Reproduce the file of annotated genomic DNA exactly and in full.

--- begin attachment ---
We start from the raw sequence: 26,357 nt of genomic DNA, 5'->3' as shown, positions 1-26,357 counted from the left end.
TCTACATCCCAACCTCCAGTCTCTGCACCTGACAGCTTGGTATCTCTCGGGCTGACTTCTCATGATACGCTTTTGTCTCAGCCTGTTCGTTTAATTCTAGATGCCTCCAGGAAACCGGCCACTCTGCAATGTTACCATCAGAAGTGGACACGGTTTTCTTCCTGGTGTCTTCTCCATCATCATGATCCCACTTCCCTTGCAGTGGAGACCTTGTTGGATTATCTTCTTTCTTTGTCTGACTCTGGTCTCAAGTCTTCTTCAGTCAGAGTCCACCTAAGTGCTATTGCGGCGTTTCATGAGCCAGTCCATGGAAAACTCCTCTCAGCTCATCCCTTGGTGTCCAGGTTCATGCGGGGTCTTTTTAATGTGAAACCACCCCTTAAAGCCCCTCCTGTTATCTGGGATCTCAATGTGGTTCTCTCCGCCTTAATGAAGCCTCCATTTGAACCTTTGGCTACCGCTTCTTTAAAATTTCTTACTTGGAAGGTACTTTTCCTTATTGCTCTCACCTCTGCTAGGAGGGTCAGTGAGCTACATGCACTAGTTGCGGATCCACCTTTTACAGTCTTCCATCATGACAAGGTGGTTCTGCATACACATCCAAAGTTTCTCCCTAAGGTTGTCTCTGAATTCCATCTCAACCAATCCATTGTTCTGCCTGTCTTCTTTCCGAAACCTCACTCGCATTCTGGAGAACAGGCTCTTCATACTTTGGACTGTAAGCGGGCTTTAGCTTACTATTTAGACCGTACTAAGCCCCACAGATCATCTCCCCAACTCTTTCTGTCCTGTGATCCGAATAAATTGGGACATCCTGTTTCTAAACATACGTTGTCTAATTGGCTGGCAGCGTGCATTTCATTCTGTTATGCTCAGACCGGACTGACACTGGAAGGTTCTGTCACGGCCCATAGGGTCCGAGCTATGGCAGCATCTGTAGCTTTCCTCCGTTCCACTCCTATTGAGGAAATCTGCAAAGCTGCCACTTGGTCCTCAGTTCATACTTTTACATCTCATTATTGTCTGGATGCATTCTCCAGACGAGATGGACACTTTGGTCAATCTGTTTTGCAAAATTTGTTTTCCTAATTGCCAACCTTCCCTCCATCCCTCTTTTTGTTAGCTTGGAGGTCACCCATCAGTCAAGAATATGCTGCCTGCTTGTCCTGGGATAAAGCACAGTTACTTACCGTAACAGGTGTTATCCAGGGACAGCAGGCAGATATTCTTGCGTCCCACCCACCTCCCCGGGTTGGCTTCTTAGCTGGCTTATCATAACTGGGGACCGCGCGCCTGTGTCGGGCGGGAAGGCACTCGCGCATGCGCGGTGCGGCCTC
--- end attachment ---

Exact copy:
We start from the raw sequence: 26,357 nt of genomic DNA, 5'->3' as shown, positions 1-26,357 counted from the left end.
TCTACATCCCAACCTCCAGTCTCTGCACCTGACAGCTTGGTATCTCTCGGGCTGACTTCTCATGATACGCTTTTGTCTCAGCCTGTTCGTTTAATTCTAGATGCCTCCAGGAAACCGGCCACTCTGCAATGTTACCATCAGAAGTGGACACGGTTTTCTTCCTGGTGTCTTCTCCATCATCATGATCCCACTTCCCTTGCAGTGGAGACCTTGTTGGATTATCTTCTTTCTTTGTCTGACTCTGGTCTCAAGTCTTCTTCAGTCAGAGTCCACCTAAGTGCTATTGCGGCGTTTCATGAGCCAGTCCATGGAAAACTCCTCTCAGCTCATCCCTTGGTGTCCAGGTTCATGCGGGGTCTTTTTAATGTGAAACCACCCCTTAAAGCCCCTCCTGTTATCTGGGATCTCAATGTGGTTCTCTCCGCCTTAATGAAGCCTCCATTTGAACCTTTGGCTACCGCTTCTTTAAAATTTCTTACTTGGAAGGTACTTTTCCTTATTGCTCTCACCTCTGCTAGGAGGGTCAGTGAGCTACATGCACTAGTTGCGGATCCACCTTTTACAGTCTTCCATCATGACAAGGTGGTTCTGCATACACATCCAAAGTTTCTCCCTAAGGTTGTCTCTGAATTCCATCTCAACCAATCCATTGTTCTGCCTGTCTTCTTTCCGAAACCTCACTCGCATTCTGGAGAACAGGCTCTTCATACTTTGGACTGTAAGCGGGCTTTAGCTTACTATTTAGACCGTACTAAGCCCCACAGATCATCTCCCCAACTCTTTCTGTCCTGTGATCCGAATAAATTGGGACATCCTGTTTCTAAACATACGTTGTCTAATTGGCTGGCAGCGTGCATTTCATTCTGTTATGCTCAGACCGGACTGACACTGGAAGGTTCTGTCACGGCCCATAGGGTCCGAGCTATGGCAGCATCTGTAGCTTTCCTCCGTTCCACTCCTATTGAGGAAATCTGCAAAGCTGCCACTTGGTCCTCAGTTCATACTTTTACATCTCATTATTGTCTGGATGCATTCTCCAGACGAGATGGACACTTTGGTCAATCTGTTTTGCAAAATTTGTTTTCCTAATTGCCAACCTTCCCTCCATCCCTCTTTTTGTTAGCTTGGAGGTCACCCATCAGTCAAGAATATGCTGCCTGCTTGTCCTGGGATAAAGCACAGTTACTTACCGTAACAGGTGTTATCCAGGGACAGCAGGCAGATATTCTTGCGTCCCACCCACCTCCCCGGGTTGGCTTCTTAGCTGGCTTATCATAACTGGGGACCGCGCGCCTGTGTCGGGCGGGAAGGCACTCGCGCATGCGCGGTGCGGCCTC